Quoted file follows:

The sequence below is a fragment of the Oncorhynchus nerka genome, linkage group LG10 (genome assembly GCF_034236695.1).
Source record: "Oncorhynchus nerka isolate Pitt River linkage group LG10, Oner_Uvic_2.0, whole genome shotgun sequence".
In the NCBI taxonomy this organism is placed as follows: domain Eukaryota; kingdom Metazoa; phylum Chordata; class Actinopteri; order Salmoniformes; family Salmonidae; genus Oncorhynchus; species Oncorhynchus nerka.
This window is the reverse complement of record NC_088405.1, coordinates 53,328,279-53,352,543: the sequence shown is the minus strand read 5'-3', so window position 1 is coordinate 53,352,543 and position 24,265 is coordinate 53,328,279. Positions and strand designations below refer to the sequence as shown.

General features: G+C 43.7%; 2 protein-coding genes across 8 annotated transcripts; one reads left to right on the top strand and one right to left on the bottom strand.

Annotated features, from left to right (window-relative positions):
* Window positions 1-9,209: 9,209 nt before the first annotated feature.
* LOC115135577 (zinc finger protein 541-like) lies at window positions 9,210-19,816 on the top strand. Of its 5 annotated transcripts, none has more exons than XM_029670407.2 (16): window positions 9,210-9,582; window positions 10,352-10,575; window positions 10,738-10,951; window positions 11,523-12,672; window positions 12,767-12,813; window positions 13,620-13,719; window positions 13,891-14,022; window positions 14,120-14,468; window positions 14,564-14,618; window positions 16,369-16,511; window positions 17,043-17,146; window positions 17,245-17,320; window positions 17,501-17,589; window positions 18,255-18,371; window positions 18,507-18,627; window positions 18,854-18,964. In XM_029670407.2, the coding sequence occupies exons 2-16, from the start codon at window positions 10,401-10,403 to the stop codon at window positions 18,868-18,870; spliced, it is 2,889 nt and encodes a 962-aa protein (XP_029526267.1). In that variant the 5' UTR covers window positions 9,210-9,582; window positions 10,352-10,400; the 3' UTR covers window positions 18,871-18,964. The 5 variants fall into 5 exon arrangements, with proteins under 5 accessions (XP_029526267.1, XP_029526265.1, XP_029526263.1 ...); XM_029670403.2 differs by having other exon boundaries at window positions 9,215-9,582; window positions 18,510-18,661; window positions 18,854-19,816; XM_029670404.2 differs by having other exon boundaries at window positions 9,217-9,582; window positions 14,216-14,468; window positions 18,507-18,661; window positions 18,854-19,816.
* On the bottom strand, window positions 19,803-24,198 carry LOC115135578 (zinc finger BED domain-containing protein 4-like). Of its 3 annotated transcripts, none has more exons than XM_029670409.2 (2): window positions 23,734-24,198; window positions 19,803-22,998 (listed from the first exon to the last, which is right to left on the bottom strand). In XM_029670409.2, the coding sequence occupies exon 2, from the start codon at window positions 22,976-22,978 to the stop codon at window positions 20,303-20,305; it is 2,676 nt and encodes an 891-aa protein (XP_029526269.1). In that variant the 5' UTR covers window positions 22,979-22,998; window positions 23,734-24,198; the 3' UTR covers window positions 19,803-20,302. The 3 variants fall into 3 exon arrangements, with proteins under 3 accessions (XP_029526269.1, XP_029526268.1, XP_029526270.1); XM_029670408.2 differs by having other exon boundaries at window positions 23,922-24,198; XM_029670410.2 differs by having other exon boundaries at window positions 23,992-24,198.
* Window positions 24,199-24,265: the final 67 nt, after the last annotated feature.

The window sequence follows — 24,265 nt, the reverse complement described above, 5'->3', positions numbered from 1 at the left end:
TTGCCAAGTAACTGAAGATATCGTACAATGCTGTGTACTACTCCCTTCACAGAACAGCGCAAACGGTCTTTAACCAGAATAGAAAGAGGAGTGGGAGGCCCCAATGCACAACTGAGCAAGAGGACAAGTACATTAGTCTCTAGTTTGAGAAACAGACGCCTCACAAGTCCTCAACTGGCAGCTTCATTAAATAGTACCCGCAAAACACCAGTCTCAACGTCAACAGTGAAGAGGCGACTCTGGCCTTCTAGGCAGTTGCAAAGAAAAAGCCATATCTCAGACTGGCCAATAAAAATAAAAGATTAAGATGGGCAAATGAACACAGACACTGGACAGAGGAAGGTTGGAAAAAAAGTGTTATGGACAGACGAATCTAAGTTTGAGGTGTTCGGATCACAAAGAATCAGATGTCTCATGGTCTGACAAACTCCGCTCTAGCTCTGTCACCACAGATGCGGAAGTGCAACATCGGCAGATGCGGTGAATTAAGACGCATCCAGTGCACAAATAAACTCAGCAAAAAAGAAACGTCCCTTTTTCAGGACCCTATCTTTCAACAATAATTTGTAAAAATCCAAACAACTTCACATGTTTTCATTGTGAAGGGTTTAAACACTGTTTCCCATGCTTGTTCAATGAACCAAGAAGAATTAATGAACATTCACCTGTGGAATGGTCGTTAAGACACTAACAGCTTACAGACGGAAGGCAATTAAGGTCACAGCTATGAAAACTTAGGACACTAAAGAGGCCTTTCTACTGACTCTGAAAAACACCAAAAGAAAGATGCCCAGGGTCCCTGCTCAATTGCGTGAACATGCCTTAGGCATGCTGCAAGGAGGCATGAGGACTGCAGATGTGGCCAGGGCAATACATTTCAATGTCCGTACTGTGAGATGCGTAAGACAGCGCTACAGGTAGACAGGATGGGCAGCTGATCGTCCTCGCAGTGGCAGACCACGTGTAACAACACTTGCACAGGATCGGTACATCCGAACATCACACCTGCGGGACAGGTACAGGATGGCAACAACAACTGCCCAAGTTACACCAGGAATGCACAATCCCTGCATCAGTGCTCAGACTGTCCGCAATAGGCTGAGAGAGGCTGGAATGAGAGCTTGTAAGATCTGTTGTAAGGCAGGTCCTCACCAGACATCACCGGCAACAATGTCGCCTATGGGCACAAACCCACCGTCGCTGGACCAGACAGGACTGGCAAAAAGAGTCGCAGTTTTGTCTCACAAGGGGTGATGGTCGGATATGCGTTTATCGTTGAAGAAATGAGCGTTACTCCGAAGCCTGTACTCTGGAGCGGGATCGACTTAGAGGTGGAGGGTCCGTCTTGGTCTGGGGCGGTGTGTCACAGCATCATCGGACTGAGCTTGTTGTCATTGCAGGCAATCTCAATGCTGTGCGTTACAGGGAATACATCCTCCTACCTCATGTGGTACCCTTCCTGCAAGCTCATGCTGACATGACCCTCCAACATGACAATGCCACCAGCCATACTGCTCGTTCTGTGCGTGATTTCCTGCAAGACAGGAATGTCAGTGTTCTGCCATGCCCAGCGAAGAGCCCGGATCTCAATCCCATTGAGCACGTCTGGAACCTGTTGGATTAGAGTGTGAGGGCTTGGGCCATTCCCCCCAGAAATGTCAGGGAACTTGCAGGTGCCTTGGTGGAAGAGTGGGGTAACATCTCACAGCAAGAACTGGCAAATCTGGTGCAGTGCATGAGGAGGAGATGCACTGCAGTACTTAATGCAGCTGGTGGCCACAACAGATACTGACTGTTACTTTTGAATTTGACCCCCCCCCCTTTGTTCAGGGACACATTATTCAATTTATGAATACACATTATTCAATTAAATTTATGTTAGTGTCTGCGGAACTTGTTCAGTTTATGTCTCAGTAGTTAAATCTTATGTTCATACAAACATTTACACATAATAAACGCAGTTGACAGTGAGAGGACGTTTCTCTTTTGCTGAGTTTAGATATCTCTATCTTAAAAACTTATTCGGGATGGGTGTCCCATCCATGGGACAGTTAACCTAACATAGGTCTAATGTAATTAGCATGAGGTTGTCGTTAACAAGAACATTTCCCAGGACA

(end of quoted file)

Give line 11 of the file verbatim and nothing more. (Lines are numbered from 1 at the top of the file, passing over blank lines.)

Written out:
The window sequence follows — 24,265 nt, the reverse complement described above, 5'->3', positions numbered from 1 at the left end: